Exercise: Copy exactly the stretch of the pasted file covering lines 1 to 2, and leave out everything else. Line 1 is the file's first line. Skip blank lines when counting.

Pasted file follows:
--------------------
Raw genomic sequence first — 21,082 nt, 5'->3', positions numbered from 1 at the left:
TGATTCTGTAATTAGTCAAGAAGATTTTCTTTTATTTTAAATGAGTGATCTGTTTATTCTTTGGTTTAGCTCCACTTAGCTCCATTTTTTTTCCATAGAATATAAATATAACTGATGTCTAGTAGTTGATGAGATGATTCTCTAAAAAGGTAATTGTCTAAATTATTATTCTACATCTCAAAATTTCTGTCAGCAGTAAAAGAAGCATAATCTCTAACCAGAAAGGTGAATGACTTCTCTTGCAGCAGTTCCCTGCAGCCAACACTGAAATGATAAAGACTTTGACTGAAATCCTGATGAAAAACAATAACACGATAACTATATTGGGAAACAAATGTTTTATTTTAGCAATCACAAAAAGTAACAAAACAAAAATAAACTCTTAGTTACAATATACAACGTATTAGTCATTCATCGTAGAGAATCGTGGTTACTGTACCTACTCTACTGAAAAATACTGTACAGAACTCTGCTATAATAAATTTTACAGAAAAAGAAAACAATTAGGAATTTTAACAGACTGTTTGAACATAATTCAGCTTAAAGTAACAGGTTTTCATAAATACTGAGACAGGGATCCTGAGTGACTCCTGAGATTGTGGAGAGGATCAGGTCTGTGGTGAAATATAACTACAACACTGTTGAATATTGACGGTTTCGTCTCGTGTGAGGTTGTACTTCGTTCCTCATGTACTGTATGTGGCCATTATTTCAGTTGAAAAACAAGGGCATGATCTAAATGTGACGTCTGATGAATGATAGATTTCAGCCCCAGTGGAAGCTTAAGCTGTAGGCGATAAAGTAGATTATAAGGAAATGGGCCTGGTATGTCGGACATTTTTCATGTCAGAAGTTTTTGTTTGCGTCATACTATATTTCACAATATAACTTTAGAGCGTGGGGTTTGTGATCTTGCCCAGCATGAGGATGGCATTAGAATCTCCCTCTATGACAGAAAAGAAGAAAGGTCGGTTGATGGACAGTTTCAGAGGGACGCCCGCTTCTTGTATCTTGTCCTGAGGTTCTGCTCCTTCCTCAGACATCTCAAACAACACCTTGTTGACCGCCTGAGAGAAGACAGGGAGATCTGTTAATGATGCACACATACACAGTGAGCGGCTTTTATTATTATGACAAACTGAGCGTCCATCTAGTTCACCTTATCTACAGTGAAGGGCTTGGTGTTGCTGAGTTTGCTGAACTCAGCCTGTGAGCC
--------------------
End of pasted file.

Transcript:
Raw genomic sequence first — 21,082 nt, 5'->3', positions numbered from 1 at the left:
TGATTCTGTAATTAGTCAAGAAGATTTTCTTTTATTTTAAATGAGTGATCTGTTTATTCTTTGGTTTAGCTCCACTTAGCTCCATTTTTTTTCCATAGAATATAAATATAACTGATGTCTAGTAGTTGATGAGATGATTCTCTAAAAAGGTAATTGTCTAAATTATTATTCTACATCTCAAAATTTCTGTCAGCAGTAAAAGAAGCATAATCTCTAACCAGAAAGGTGAATGACTTCTCTTGCAGCAGTTCCCTGCAGCCAACACTGAAATGATAAAGACTTTGACTGAAATCCTGATGAAAAACAATAACACGATAACTATATTGGGAAACAAATGTTTTATTTTAGCAATCACAAAAAGTAACAAAACAAAAATAAACTCTTAGTTACAATATACAACGTATTAGTCATTCATCGTAGAGAATCGTGGTTACTGTACCTACTCTACTGAAAAATACTGTACAGAACTCTGCTATAATAAATTTTACAGAAAAAGAAAACAATTAGGAATTTTAACAGACTGTTTGAACATAATTCAGCTTAAAGTAACAGGTTTTCATAAATACTGAGACAGGGATCCTGAGTGACTCCTGAGATTGTGGAGAGGATCAGGTCTGTGGTGAAATATAACTACAACACTGTTGAATATTGACGGTTTCGTCTCGTGTGAGGTTGTACTTCGTTCCTCATGTACTGTATGTGGCCATTATTTCAGTTGAAAAACAAGGGCATGATCTAAATGTGACGTCTGATGAATGATAGATTTCAGCCCCAGTGGAAGCTTAAGCTGTAGGCGATAAAGTAGATTATAAGGAAATGGGCCTGGTATGTCGGACATTTTTCATGTCAGAAGTTTTTGTTTGCGTCATACTATATTTCACAATATAACTTTAGAGCGTGGGGTTTGTGATCTTGCCCAGCATGAGGATGGCATTAGAATCTCCCTCTATGACAGAAAAGAAGAAAGGTCGGTTGATGGACAGTTTCAGAGGGACGCCCGCTTCTTGTATCTTGTCCTGAGGTTCTGCTCCTTCCTCAGACATCTCAAACAACACCTTGTTGACCGCCTGAGAGAAGACAGGGAGATCTGTTAATGATGCACACATACACAGTGAGCGGCTTTTATTATTATGACAAACTGAGCGTCCATCTAGTTCACCTTATCTACAGTGAAGGGCTTGGTGTTGCTGAGTTTGCTGAACTCAGCCTGTGAGCC